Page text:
Although he peaked in popularity during the 1930’s, Farrell continued his writing until his death of a heart attack in New York City on August 22, 1979. More than twenty-five novels, almost twenty collections of short stories, two volumes of poetry, and some ten volumes of prose, including literary criticism, personal essays, satirical prose under his Fogarty pseudonym, and a book about the Chicago White Sox flowed from a man who wrote almost every day of his life. Because he was before the public eye as a practicing writer and a political activist, he continued to receive both critical recognition and honorary degrees from such institutions as the University of Oxford, Columbia University, and the University of Chicago—the last particularly appropriate in the light of his early years there.


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In “On the Function of the Novel,” Farrell writes, “Novels can enable us to gain a fuller sense of participation in the culture of our own time, and in the history of human thought and feeling.” Like Dreiser, Farrell realistically documents a time, the 1930’s, and a place, Chicago’s South Side, in order to indict a society by chronicling events that produce alienated, fragmented human beings. He depicts the chronological maturation and the arrested emotional and spiritual development of his young protagonists, who cannot articulate their feelings, who cling precariously to stereotypical images of themselves, and who are ridden by self-doubt and fear.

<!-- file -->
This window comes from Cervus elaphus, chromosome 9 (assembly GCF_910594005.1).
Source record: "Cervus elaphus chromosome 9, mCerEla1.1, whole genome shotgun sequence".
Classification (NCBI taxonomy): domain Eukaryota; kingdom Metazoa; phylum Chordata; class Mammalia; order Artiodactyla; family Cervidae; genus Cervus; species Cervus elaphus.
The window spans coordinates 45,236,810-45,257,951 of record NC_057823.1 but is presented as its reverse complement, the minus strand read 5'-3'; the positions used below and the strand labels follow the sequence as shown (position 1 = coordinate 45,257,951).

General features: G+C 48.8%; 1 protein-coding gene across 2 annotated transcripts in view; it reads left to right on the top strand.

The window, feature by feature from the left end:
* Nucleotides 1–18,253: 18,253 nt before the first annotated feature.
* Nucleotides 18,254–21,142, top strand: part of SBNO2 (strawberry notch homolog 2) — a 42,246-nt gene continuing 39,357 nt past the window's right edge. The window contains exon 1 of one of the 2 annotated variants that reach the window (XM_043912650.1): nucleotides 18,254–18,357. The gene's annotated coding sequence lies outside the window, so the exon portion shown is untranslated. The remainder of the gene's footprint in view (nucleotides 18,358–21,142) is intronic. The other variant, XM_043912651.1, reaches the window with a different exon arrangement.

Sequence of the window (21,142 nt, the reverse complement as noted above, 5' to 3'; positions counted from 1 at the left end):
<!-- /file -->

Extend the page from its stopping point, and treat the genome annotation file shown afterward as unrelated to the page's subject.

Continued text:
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Born and reared on the south side of Chicago, James Thomas Farrell was educated at a series of parochial schools, attended the University of Chicago sporadically for three years during the 1920’s, and attended New York University in 1941. The son and grandson of Irish teamsters, Farrell was also a teamster for a time and worked, variously, as a cigar-store clerk, a filling-station attendant, and a part-time newspaper reporter. He married Dorothy Patricia Butler in 1931, was divorced, married the actress Hortense Alden, whom he also divorced, and remarried Dorothy Butler Farrell in 1955, but they separated three years later. He had one child by his second wife. He received a John Simon Guggenheim Memorial Foundation Fellowship for creative writing in 1936, a Book-of-the-Month Club prize for Studs Lonigan in 1937, and a Newberry Library Fellowship in 1949. He was a member of the National Institute of Arts and Letters and the Overseas Press Club. He died in 1979.